This is the new 2020 Suzuki Swift Sport- Hybrid. It’s like the 2019 Sport except now it’s a bit slower and a bit heavier, and has a load of gadgets. Then there’s the price- we’ll talk about that later. A few BHP have been lost (Now 127) and a second added to the 0-62 dash. Official figures say it is 9.1 seconds. Many Swift fans are annoyed about this.

Suzuki were compelled to make changes. Legislation enforced with a big stick of onerous emissions penalties means they have to keep on the Co2 reduction wheel. So the Swift gains hybrid status. It’s not a plug in, there’s no low speed electric drive, all motion is via the nifty 1.4 Boosterjet engine. A 48V electric starter generator provides stop start, helps low down torque, and assists the engine when cruising to reduce petrol consumption by a claimed six percent. The generator uses a lithium ion battery that regens during braking or when you take your foot off the loud pedal. It enables the Swift to take its Co2 levels down by about 8 somethings. Over a year this equates to four swimming pools of C02, an impressive saving, although compared say to the output of the container ship that brought it here from Japan, is roughly the equivalent to a drop in the ocean.*

Lets put aside the moans about boring bureaucrats, Co2 and 0-62 times, and drive it. The 1.4 Boosterjet engine is known to be a torquey little tyke, now peaking at 235nm, so time for some appropriate roads – that’s car test speak, for Wales.

My motorway night run gave me time to settle in. The cabin is a pleasant place to be. The steering wheel is chunky, the six speed gearbox is light and direct, there’s a proper handbrake, and the steering is positive without being fidgety. The ride is good, firm but compliant. At motorway speeds there is a little wind noise, but nothing offensive. The engine doesn’t intrude outrageously. There’s enough go in that little turbo that you don’t need to change down to squirt past something on the motorway.

The car is loaded with safety tech making it the class leader in such things and elevating the Swift on various safety board clapometers to match its rivals for safety stars. One hateful thing is the lane departure warning. This is not a safety feature. If you need this, do the world a favour and buy a season ticket with National Express. You can turn this off, but it will still flash at you each time you have the temerity to make a straight line from an empty corner.

There’s a digital display you can scroll through, providing boost levels, battery regeneration, and a sort of G meter display to impress your mates. I’m a Luddite, so I scrolled through it once and then sort of forgot about it. A digital speedo paired with an oil temp gauge, seemed to be the most pertinent extra instrumentation on offer. The touchscreen offers satnav and blue tooth and a DAB radio. Apparently there is something called Apple Car Play, so no CD player. Yes, I still listen to them, and yes, I don’t understand Apple car play, but I’ve been told lots of people do.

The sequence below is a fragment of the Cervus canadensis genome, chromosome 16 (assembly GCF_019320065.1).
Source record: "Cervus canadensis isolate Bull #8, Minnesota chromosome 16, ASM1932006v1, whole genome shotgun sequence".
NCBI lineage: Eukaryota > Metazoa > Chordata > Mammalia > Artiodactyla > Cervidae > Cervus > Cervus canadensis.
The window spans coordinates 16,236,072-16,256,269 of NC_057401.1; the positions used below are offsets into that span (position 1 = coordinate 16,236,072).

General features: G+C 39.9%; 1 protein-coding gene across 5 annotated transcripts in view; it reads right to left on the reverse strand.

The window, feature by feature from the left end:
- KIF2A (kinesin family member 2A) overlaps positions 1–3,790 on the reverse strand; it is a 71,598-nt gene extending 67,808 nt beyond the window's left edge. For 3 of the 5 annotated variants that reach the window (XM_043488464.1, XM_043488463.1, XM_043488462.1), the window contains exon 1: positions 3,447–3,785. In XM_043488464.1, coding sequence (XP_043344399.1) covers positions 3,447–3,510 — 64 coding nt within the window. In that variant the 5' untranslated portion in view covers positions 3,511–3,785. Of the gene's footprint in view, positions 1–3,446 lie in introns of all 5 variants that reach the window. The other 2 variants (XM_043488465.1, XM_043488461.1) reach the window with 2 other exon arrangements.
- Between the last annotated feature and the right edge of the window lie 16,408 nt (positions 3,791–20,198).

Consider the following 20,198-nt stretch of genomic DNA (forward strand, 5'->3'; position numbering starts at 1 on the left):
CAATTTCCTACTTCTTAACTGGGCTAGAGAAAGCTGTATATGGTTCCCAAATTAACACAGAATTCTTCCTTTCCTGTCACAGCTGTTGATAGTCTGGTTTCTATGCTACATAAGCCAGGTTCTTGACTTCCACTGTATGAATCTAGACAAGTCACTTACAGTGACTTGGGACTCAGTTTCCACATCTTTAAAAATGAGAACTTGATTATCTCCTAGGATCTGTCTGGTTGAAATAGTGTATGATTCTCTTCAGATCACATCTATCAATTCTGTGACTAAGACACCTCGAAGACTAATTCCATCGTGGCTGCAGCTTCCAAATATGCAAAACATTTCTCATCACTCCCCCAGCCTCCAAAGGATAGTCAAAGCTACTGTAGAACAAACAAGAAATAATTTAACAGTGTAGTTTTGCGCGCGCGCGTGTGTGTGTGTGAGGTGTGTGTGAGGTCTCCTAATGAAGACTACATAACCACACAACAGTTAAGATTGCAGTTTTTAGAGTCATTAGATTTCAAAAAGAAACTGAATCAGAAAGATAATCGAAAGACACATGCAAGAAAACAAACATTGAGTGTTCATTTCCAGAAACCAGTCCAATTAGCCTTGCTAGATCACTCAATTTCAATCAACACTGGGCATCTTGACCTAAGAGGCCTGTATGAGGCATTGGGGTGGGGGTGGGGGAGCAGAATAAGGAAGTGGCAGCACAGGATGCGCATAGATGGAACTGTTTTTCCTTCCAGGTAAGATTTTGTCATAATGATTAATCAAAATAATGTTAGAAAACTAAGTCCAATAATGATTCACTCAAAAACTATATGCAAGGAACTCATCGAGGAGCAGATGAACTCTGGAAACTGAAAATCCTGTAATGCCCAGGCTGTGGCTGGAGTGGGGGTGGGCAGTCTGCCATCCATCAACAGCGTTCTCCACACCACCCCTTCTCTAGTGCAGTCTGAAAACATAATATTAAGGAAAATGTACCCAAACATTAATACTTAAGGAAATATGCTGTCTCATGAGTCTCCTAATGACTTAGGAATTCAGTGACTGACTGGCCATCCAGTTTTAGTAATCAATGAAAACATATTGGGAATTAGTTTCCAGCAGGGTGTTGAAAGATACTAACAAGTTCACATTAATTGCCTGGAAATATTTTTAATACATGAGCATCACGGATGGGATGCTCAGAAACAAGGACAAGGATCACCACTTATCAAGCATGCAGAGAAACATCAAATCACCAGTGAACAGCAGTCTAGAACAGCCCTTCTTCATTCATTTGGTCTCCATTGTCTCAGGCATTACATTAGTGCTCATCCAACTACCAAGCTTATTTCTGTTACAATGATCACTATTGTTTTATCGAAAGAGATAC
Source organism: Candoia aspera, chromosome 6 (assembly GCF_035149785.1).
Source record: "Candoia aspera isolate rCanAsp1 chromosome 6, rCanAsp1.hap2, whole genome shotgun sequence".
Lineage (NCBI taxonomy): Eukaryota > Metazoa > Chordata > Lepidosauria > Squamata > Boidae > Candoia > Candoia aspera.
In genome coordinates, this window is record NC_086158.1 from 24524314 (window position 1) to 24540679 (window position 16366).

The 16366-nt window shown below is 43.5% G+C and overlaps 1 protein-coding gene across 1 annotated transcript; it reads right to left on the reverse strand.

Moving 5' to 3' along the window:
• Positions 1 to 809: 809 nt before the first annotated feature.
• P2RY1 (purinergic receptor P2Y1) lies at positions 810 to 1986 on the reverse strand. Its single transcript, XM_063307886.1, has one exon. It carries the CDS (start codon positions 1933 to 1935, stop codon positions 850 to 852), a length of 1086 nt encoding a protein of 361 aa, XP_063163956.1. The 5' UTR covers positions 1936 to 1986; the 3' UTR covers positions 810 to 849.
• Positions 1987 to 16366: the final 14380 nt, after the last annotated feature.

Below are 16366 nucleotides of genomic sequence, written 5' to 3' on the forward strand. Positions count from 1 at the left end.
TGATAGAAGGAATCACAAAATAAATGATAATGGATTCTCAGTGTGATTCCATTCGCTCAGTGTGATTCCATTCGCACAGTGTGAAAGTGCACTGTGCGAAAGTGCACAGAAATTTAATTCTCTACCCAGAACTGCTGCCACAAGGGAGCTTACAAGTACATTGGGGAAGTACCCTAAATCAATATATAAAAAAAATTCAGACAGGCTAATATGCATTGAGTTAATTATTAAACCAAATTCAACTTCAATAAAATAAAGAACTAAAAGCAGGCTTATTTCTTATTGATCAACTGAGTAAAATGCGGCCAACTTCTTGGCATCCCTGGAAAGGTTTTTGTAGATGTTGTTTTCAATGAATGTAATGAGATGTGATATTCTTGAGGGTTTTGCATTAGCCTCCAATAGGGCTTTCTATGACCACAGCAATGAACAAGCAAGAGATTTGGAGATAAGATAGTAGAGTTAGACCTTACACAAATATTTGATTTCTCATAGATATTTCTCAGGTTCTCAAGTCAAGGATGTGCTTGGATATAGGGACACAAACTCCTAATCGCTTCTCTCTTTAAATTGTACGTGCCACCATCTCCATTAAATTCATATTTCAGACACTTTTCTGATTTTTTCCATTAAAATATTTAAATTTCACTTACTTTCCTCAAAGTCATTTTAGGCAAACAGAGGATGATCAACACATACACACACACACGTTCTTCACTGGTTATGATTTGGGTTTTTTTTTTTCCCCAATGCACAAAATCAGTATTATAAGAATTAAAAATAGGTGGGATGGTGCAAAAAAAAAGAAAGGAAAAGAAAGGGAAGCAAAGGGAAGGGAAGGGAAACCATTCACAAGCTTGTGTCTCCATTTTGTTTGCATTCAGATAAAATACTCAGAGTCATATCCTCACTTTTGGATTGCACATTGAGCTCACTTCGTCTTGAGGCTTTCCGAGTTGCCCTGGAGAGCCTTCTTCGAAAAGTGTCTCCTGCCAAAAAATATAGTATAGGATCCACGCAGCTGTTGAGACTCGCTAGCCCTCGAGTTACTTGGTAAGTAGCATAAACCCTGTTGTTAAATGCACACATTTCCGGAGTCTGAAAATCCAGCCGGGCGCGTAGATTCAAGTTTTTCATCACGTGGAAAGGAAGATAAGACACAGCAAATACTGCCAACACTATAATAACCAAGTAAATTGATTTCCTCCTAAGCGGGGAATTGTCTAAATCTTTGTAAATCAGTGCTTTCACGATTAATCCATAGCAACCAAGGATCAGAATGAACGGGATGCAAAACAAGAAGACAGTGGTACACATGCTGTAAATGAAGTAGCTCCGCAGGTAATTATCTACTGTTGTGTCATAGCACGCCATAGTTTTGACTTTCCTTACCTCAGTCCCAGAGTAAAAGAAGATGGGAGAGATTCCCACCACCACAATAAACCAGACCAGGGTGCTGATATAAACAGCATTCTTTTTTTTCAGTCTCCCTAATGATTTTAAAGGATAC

A B-road blast from Knockin to Lynclys brought smiles. Oh yes, more please. The road was closed at Llynclys causing me to scoot around on some very small, single lane back roads. Misery in a larger car, the Swift ate it up, living in low gears with the exhaust making angry wasp noises. It all started to feel very Welsh Rally stage, until I looked at the speedo. The short gear ratios and the exhaust note, combined with the lightness of the Swift, (lighter than an UP GTi) fools you into thinking you are going quicker than you really are. It didn’t really dilute the fun though. By the time I arrived at the sheep strewn hills outside Llangynog, a stupid grin complimented my stupid face.

Misty rain morphed into fog by Bala reservoir. I crept along at speeds worthy of a pensioner in a Honda Snooze. The Swift can soak this up too. Assisted by the 48V generator thingmy,  you can leave it in high gear and it will pull from low rpm’s, obviously, only if you’re feeling bone idle.

It was rather effortless and I’m sorry, I can’t think of any drama to tell you. The engine at dribbly speeds is quiet, the firm bolstered sports seats are very comfortable. It was all quite relaxing, apart from some militant sheep, who charged at the car as opposed to running away from it. I should add, the brakes worked. In fact, there’s anti collision technology to make them work if you’re daydreaming. I can confirm the tech doesn’t seem to work on sheep, in fog.**

With the petrol gauge one bar above empty, I brimmed the tank at Menai Bridge for thirty quid. This pleased me greatly. I ambled off in the fog to Abersoch. It’s a tiny little town with two sandy beaches, also known as Cheshire by the Sea. On a summer’s evening you can drink at one of its two pubs and count the Porsche Macans fighting for parking rights in the narrow high street. Unfortunately, it was pre dawn, and judging by the parked cars, Mercedes has the upper hand this year.